This issue arises, often. At some point (as required by the law), the house must be passed through the estate to the lawful heirs. The cost of maintaining the house then is their issue. Until then, the cost of maintaining the house are expenses to the estate, which can, among other things, rent the house and act like a landlord. And like a landlord, you may sue in court to evict a non-paying tenant, or deadbeat family member. Hire a lawyer!
You owe fiduciary obligations as executor to conserve the estate to the extent possible, including appropriately managing costs to keep such at a minimum. Accordingly, follow my colleague's advice, hire a lawyer and get the dirty job done.
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Your duty as a fiduciary of the deceased's estate is paramount. You are not expected to maintain the property out of your personal finances, but out of the estate. Take into consideration that SELLING the home on behalf of the estate may be a good option. Sit down with an Estate Planning attorney in the Baltimore area (easily found on Avvo.com) and discuss your best options going forward. Good Luck!!
(1) Serve written notice on your brother to vacate the premises. date the notice and sign it as PR of the Estate of [name of deceased owner].
(2) File a Petition for Warrant of Restitution on behalf of the estate, attaching proof the Letters of Administration appointing you as the PR. Instructions and forms here: http://mdcourts.gov/district/forms/civil/dccv082br.html#evict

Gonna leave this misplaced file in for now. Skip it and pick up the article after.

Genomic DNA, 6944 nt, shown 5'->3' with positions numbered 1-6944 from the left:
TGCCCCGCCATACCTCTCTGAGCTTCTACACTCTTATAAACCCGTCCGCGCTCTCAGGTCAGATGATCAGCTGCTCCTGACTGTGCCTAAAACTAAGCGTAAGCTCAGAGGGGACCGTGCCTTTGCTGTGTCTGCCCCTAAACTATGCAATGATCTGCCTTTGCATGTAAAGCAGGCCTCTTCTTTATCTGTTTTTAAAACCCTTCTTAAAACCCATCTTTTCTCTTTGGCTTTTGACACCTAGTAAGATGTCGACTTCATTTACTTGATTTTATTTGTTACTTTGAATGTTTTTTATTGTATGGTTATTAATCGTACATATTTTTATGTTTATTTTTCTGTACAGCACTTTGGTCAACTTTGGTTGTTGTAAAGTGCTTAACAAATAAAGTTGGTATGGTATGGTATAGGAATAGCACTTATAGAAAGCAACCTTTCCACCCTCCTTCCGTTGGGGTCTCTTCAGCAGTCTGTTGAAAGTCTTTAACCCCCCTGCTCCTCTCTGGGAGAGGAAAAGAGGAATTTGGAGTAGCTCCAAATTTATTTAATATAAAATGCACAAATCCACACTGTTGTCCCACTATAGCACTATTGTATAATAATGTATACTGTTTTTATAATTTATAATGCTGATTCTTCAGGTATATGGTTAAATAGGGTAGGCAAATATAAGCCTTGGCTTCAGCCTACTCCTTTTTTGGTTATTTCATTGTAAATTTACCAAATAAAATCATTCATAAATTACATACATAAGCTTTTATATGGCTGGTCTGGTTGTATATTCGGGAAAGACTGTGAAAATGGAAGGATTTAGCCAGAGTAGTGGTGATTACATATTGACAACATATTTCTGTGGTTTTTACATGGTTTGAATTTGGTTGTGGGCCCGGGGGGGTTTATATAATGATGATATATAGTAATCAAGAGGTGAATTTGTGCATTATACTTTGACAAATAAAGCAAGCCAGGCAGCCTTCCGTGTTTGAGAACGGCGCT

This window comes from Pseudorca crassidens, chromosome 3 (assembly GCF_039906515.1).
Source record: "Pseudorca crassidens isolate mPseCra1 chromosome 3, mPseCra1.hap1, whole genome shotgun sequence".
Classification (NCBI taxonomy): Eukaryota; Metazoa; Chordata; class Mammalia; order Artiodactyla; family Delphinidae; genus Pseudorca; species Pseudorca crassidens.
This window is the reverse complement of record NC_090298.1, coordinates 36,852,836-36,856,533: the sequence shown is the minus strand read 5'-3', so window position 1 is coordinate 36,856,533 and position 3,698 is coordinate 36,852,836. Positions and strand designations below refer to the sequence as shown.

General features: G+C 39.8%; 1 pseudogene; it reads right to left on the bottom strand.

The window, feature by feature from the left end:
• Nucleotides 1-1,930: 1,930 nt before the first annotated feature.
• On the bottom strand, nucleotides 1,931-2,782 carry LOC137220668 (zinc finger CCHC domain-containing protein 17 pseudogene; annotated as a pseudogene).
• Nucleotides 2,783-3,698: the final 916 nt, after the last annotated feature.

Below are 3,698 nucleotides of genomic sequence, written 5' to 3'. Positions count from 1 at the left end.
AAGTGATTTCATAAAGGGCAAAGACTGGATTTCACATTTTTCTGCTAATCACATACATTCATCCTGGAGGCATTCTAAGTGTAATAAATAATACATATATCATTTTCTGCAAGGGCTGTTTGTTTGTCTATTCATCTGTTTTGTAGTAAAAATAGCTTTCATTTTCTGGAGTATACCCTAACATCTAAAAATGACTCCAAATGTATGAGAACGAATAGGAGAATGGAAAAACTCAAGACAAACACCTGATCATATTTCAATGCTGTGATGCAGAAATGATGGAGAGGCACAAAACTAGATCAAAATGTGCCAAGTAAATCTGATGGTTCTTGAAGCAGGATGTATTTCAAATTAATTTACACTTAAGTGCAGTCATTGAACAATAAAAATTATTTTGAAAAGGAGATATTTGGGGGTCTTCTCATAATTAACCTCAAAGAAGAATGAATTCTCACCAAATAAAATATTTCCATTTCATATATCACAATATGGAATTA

(3) When he's out, change all the locks and post no trespassing signs. If he tries to re-enter, he can be arrested and charged criminally.
(4) Contact a realtor about listing the house for sale, which you won't be able to accomplish while the brother is still in it.
(5) Keep records of all expenses and costs you incur personally to do all these things or to maintain the property, and submit a claim against the estate for reimbursement, so that you receive your out-of-pocket first before the sales proceeds are divided among the children.
(6) Just hire a lawyer to do all this for you, and the lawyer's fees will be paid out of the estate. Perhaps if you explain this to your brother, that fighting eviction will just cost him more because everyone's share of the proceeds will be reduced, including his own, the he will cooperate. Maybe he would cooperate in fixing the home up for sale and showing the house to potential buyers, if he knows he will get a share of the sales proceeds.